When IBM announced in June that it had acquired Seattle-based Blue Box, which offers private clouds as a service via OpenStack, analysts and IT experts called it a step forward for IBM’s hybrid cloud capabilities.
Now more than a month into the relationship—and with OSCON fast approaching—we wanted to get a better idea of where Blue Box will fit in the IBM Cloud portfolio. We went back to the source, Blue Box founder Jesse Proudman, to see how the transition is going, and where they’re headed.
Thoughts on Cloud: Blue Box has been an IBM company now for a little over a month. What has that month been like for you and your team?
Proudman: It’s been a blur of ideas and action, fueled by a phenomenal integration team and lots of 5-Hour Energy. The more we dig into the details, the more we realize just how much sense this combination makes. Most importantly, I’m incredibly proud that we’ve been able to recruit 11 new team members to the Blue Box family in the first month under the IBM Cloud umbrella.
ToC: What does the future hold for Blue Box within IBM?
Proudman: We’re staying focused on the immediate future, on getting things done. The second half of 2015 has three priorities. First, we’ll complete the integration of our teams: engineering and go-to-market are the key priorities. Our engineering team will continue building the Box Panel suite of operations tooling that deploys and manages private clouds for our customers. At the same time, they’ll be working in the field to push Blue Box private cloud as a service into IBM client and SoftLayer data centers worldwide. Our marketing team will work with the broad IBM consulting organization to equip them with the knowledge and resources to help IBM customers and clients understand the role that OpenStack-powered PCaaS can play in their overall cloud strategy.
(Related: Jesse Proudman and other cloud experts offer insights in the webcast “Top ways to get the most from cloud management“)
ToC: Has anything surprised you since Blue Box became part of Big Blue?
Proudman: Both how insanely smart members of the IBM team are, and the breadth of expertise and knowledge that exists inside Big Blue. IBM is 430,000 strong, and I’ve been pleasantly surprised with the caliber of folks we’ve met.
ToC: You’re heading to OSCON next week. What are your expectations in terms of hot topics and trends heading in to the conference?
Proudman: OSCON is an odd duck in the roster of cloud conferences. It’s more about the philosophy and culture of open source than advocating or demonstrating new commercial technologies. In fact, it tends to be a great spot for recruiting engineering talent.
With that as a backdrop, we’re going to be looking for conversations about container management and container cluster management. Enterprises are obviously interested in how containers are managed and operated in production. They want tooling and support that helps them deliver containers reliably and in compliance with policies. Preferably, they’d like to do this within the cloud infrastructure they’re already running, rather than starting over with a new stack. This is a shift in the conversation, where names like CoreOS, Magnum, Rancher and Kubernetes are more important than things further down the stack like Docker itself. It’ll be interesting to continue to watch how this all plays out.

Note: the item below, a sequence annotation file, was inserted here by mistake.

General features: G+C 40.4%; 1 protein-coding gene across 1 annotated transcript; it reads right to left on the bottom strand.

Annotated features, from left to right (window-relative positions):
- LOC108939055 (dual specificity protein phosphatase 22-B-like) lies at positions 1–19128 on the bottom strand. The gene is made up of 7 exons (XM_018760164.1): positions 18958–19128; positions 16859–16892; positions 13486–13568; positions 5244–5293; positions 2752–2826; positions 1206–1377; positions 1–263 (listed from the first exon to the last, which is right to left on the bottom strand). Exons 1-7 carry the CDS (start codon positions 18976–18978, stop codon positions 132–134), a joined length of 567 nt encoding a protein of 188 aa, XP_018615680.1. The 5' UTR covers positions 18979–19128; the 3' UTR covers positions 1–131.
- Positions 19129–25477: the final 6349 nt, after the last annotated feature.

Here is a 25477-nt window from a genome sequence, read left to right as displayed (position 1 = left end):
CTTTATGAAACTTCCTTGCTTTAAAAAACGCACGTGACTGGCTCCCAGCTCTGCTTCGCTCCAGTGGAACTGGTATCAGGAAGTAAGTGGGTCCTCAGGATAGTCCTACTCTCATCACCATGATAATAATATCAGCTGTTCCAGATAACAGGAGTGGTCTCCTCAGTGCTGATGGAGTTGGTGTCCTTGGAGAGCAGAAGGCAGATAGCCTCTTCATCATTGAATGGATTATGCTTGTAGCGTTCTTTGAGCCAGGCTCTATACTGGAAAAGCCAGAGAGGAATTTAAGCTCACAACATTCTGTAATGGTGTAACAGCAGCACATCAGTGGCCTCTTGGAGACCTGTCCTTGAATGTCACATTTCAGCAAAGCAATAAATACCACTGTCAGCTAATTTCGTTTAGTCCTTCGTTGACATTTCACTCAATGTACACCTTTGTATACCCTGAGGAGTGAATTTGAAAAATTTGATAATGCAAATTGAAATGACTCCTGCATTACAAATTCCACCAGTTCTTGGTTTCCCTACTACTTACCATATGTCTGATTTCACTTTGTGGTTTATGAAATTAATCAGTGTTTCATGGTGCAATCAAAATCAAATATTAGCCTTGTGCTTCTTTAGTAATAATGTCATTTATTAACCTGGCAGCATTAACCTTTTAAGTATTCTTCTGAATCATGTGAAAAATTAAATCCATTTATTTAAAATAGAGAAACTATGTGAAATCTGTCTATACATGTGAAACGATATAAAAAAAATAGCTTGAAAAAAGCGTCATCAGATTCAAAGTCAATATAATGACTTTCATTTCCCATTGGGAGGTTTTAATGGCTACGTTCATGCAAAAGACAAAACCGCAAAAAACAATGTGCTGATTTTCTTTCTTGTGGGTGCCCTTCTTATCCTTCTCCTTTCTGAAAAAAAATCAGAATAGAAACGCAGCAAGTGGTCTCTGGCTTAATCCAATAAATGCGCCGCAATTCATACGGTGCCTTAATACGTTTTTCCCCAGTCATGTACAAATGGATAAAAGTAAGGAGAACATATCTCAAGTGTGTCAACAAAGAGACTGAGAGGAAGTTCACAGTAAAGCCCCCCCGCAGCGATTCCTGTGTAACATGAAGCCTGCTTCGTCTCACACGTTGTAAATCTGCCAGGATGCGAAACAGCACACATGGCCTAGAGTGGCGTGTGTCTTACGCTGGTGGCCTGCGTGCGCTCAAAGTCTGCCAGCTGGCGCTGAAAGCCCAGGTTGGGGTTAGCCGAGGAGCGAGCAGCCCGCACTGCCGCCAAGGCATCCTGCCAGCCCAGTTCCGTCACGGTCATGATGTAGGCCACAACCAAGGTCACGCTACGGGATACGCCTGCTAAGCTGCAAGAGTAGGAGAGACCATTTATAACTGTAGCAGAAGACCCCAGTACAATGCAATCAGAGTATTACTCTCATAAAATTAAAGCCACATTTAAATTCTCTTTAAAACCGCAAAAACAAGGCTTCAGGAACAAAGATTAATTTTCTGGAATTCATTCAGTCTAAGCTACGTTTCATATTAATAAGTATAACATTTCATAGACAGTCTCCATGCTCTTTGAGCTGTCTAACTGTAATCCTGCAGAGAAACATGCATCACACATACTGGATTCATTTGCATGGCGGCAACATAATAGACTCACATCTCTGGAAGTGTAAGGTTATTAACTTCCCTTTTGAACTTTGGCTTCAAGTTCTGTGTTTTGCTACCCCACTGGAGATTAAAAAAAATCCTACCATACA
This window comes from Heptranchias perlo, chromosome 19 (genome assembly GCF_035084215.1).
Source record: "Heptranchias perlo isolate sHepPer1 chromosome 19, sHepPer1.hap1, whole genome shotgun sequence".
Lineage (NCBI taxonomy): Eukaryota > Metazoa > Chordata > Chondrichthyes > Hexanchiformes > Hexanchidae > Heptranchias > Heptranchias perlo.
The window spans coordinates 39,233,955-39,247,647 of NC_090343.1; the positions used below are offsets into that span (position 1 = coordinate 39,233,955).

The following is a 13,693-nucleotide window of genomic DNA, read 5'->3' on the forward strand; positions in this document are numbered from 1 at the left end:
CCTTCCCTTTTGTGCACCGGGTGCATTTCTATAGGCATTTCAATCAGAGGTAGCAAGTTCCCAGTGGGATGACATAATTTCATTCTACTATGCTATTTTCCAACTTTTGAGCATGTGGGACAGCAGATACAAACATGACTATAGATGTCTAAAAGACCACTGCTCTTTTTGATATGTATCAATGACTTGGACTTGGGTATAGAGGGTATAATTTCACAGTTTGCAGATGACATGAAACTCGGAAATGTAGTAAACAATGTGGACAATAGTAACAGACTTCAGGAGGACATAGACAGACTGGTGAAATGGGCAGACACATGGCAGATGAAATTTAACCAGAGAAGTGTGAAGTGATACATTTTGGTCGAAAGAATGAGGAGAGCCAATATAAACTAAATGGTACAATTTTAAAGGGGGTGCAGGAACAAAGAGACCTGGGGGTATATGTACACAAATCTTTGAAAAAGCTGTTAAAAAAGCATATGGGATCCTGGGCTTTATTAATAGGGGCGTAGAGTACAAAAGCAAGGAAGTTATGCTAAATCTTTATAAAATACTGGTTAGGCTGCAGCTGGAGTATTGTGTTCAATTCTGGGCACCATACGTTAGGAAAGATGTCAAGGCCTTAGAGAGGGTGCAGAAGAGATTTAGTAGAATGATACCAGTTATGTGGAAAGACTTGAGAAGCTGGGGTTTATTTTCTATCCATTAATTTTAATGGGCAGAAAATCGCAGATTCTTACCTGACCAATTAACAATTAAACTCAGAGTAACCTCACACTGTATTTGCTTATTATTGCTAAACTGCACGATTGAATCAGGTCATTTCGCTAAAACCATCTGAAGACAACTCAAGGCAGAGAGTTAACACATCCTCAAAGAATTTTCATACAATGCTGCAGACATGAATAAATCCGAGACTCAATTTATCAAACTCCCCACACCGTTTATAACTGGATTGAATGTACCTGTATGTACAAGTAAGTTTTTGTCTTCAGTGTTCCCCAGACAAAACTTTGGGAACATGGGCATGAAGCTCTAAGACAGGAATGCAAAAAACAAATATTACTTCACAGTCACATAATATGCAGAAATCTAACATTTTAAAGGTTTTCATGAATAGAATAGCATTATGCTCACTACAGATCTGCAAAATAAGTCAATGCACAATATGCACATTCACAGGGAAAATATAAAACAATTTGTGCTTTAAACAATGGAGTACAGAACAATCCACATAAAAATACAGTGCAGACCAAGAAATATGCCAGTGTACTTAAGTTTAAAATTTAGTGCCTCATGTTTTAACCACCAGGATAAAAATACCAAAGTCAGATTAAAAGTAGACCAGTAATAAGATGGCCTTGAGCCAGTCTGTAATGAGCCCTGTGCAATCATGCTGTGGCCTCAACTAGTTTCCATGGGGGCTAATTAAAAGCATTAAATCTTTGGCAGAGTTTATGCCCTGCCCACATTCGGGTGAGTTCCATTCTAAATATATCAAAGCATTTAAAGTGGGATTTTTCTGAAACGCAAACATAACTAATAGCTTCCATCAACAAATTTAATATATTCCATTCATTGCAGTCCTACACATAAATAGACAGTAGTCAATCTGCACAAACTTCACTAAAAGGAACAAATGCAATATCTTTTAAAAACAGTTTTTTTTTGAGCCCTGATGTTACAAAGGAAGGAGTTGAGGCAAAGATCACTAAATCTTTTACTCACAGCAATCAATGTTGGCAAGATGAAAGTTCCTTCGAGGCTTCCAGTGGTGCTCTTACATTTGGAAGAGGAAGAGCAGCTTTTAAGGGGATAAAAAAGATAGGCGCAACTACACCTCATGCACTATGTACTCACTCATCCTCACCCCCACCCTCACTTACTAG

ToC: You recently wrote that you don’t believe there’s consolidation happening within OpenStack right now. Could you expand a bit on your view of why you think the opposite is happening?
Proudman: Consolidation can mean several things. In the context of OpenStack, the term been used recently to suggest that there is oversupply in the market. That’s ludicrous. What we see instead is a market maturing with new business models emerging to support the consumption patterns customers are embracing.
In my blog post about the failure of OpenStack distributions, I make the case that software distributions of OpenStack have failed because the vast majority of enterprises don’t want to touch OpenStack. Instead, they just want to consume it. So, early distro providers who’ve been acquired are helping larger companies build out a more comprehensive suite of services to meet the realities of a rapidly growing market.
That’s not a consolidation. It’s a realignment of resources in the face of an evolving market.
(Related: Read Jesse Proudman’s Thoughts on Cloud article “OpenStack: The myth of the middle“)
ToC: What do you think Blue Box brings to the table with its OpenStack offering that sets it apart?
Proudman: We make it possible to spin up dedicated private cloud resources in a nearly on-demand environment. We can do this in our data centers or yours, across an ever expanding geography. Customers are embracing it, and we’re excited to be building something that’s perfectly positioned for where the market is going. This is truly unique positioning in the marketplace.
ToC: You also wrote recently that “most enterprise buyers want OpenStack without having to touch OpenStack.” How are you addressing this unique challenge?
Proudman: We started by assembling an incredibly talented team of OpenStack and infrastructure experts coupled with a very robust management technology. Then, we combined forces with IBM, an organization with the resources to deliver OpenStack solutions that the market has been demanding since before they knew the name, OpenStack. Now together, we’re developing a highly competitive product roadmap that I look forward to sharing more about in a future interview.Blue Box founder Proudman talks OSCON, OpenStack, IBM future!